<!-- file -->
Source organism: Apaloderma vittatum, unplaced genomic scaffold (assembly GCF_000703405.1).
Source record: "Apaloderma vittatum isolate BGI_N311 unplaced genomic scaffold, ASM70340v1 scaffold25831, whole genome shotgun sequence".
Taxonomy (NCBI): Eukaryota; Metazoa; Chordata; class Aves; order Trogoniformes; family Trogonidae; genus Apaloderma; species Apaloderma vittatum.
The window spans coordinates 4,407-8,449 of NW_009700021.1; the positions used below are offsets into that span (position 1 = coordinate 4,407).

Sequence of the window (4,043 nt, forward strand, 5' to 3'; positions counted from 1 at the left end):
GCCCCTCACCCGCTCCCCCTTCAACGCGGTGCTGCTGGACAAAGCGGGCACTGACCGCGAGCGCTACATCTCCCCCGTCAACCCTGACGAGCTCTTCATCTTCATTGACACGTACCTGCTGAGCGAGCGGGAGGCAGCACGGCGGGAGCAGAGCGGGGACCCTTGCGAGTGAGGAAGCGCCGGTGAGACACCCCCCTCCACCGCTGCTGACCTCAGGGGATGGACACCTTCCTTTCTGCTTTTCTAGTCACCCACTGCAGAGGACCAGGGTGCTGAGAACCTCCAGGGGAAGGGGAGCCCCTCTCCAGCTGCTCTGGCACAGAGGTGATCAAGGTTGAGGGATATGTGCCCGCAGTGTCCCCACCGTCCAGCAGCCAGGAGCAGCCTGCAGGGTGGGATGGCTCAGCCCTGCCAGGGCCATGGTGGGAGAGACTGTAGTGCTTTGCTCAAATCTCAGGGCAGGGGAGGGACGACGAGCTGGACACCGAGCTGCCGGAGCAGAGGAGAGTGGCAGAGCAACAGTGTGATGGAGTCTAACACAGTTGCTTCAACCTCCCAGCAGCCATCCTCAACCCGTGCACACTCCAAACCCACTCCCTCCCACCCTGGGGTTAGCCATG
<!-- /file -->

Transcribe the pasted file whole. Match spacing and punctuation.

Source organism: Apaloderma vittatum, unplaced genomic scaffold (assembly GCF_000703405.1).
Source record: "Apaloderma vittatum isolate BGI_N311 unplaced genomic scaffold, ASM70340v1 scaffold25831, whole genome shotgun sequence".
Taxonomy (NCBI): Eukaryota; Metazoa; Chordata; class Aves; order Trogoniformes; family Trogonidae; genus Apaloderma; species Apaloderma vittatum.
The window spans coordinates 4,407-8,449 of NW_009700021.1; the positions used below are offsets into that span (position 1 = coordinate 4,407).

Sequence of the window (4,043 nt, forward strand, 5' to 3'; positions counted from 1 at the left end):
GCCCCTCACCCGCTCCCCCTTCAACGCGGTGCTGCTGGACAAAGCGGGCACTGACCGCGAGCGCTACATCTCCCCCGTCAACCCTGACGAGCTCTTCATCTTCATTGACACGTACCTGCTGAGCGAGCGGGAGGCAGCACGGCGGGAGCAGAGCGGGGACCCTTGCGAGTGAGGAAGCGCCGGTGAGACACCCCCCTCCACCGCTGCTGACCTCAGGGGATGGACACCTTCCTTTCTGCTTTTCTAGTCACCCACTGCAGAGGACCAGGGTGCTGAGAACCTCCAGGGGAAGGGGAGCCCCTCTCCAGCTGCTCTGGCACAGAGGTGATCAAGGTTGAGGGATATGTGCCCGCAGTGTCCCCACCGTCCAGCAGCCAGGAGCAGCCTGCAGGGTGGGATGGCTCAGCCCTGCCAGGGCCATGGTGGGAGAGACTGTAGTGCTTTGCTCAAATCTCAGGGCAGGGGAGGGACGACGAGCTGGACACCGAGCTGCCGGAGCAGAGGAGAGTGGCAGAGCAACAGTGTGATGGAGTCTAACACAGTTGCTTCAACCTCCCAGCAGCCATCCTCAACCCGTGCACACTCCAAACCCACTCCCTCCCACCCTGGGGTTAGCCATG